To promote the Toilennale, Oita, Japan, staged a bathroom-cleaning performance last week. Photo courtesy Oita Toilennale Executive Committee

The city of Oita is commissioning artists and designers to turn 12 of its public lavatories into working art installations.

From Venice to New York, the world has no shortage of art biennales and triennales. But Oita, a medium-sized manufacturing city in the southwest of Japan, hopes to make its mark next summer as the host of the first Toilennale—an arts festival celebrating toilets.

The city is commissioning artists and designers to turn 12 of its public lavatories into working art installations with sculptures, murals, and interactive displays. Theatrical performances will be staged inside some of the bathrooms (in stores and public spaces), and a collection of toilets created by outsider artists will be exhibited throughout downtown. For souvenirs, the city plans to sell tiny replicas of “Fountain,” Marcel Duchamp’s famous urinal readymade.

Public bathrooms (often dreaded by tourists) are an unusual municipal selling point, but Eisuke Sato, who sits on the Oita Toilennale Executive Committee, says they were a logical place to look as the city council seeks to boost tourism. Toilets hold a special place (paywall) in modern Japanese life; three-quarters of homes (paywall) are outfitted with high-tech bidet-style models. The country’s largest toilet manufacturer, Toto, has a factory in Oita. And avant-garde public bathrooms have recently been popping up around the country, including one in Oita’s Wakakusa Park that became a local attraction after a pair of video artists gave it an interactive display.

A new public bathroom in Oita features a display that lights up at night. Photo courtesy Oita Toilennale Executive Committee.

“The purpose of this festival is to make Oita’s downtown like a museum of modern and marginal art, and to provide visitors with the opportunity to become familiar with Oita through art and bathrooms,” Sato tells Quartz.

There’s a certain logic to connecting toilets and art. Both, Sato points out, are central to human civilization (and indeed, the fact that 35% of the world’s population lacks access to safe, clean toilets is an economic as well as a public health crisis). “The bathroom is an indispensable place for anyone, no matter how technology and the information age advance,” Sato says. “Arts and culture are the same, in a way. They are essential in order to have a life as a human being, not as an animal.”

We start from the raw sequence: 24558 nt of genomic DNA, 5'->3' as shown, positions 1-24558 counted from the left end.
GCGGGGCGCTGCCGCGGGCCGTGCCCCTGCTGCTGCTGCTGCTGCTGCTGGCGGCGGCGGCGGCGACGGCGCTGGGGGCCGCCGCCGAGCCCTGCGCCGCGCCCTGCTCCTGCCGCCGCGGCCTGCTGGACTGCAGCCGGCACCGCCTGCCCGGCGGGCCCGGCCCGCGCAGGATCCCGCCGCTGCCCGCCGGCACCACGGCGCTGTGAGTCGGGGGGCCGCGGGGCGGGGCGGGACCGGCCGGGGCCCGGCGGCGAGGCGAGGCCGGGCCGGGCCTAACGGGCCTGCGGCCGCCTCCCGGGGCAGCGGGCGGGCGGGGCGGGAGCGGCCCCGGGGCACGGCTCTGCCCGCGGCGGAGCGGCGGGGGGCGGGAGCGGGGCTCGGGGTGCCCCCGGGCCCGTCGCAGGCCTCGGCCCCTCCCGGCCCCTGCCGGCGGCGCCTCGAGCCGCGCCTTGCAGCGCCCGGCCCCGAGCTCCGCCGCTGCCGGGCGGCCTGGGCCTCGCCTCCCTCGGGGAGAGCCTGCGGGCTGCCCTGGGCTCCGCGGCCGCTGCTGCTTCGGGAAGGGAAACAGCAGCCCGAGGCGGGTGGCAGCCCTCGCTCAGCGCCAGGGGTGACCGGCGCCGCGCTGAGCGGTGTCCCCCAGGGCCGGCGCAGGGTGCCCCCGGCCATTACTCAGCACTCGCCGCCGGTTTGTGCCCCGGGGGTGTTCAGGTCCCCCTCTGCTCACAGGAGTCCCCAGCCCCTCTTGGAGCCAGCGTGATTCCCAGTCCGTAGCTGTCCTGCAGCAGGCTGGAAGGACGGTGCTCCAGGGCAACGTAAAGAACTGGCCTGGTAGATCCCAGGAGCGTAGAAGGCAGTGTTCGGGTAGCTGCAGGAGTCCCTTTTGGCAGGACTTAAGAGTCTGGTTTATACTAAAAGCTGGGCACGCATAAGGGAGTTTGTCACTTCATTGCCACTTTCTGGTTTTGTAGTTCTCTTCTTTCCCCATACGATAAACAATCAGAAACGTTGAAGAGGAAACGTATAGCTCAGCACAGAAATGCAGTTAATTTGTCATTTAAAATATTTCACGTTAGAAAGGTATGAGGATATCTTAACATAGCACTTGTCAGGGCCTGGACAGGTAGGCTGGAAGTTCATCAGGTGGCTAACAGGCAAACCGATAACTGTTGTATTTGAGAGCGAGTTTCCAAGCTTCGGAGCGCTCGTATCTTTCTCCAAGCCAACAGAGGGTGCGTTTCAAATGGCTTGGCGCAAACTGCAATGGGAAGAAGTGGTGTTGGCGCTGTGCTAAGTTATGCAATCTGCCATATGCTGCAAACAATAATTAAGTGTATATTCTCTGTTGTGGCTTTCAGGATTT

Tourism is the main focus of the art exhibit, but the Toilennale also promises to improve city services by renovating and beautifying bathrooms throughout downtown, beyond the 12 being turned into installations. The Toilennale, which Sato estimates will cost the local government 70 million yen ($687,000), is part of a series of initiatives aimed at repositioning Oita as more than just an industrial city. A new 20-billion-yen ($196 million) train station and commercial complex is scheduled to open in the spring of 2015, as is the Oita Prefectural Art Museum, which was designed by Shigeru Ban, who won this year’s Pritzker Architecture Prize.

Ahead of promoting the Toilennale, the city council researched Oita’s past in search of anything toilet-related. “We were hoping to find an ancient ruin of the first Western-style bathroom in Japan, but there is no such ruin in Oita,” Sato says. “It would be classic if there was.”

About the Author

Most Popular

  1. a photo of a tiny house in Oregon
    Design

    How Amazon Could Transform the Tiny House Movement

    Could the e-commerce giant help turn small-home living from a niche fad into a national housing solution?

  2. Environment

    What U.S. Cities Facing Climate Disaster Risks Are Least Prepared?

    New studies find cities most vulnerable to climate change disasters—heat waves, flooding, rising seas, drought—are the least prepared.

  3. a photo of a person sleeping on the street in L.A.'s Skid Row.
    Equity

    Trans Teens, Trailed by Homelessness

    In California and other states, transgender and non-binary people are more likely to be unsheltered than any other unhoused population.

  4. Warren Logan
    Transportation

    A City Planner Makes a Case for Rethinking Public Consultation

    Warren Logan, a Bay Area transportation planner, has new ideas about how to truly engage diverse communities in city planning. Hint: It starts with listening.

  5. The downtown St. Louis skyline.
    Perspective

    Downtown St. Louis Is Rising; Black St. Louis Is Being Razed

    Square co-founder Jack Dorsey is expanding the company’s presence in St. Louis and demolishing vacant buildings on the city’s north side.

×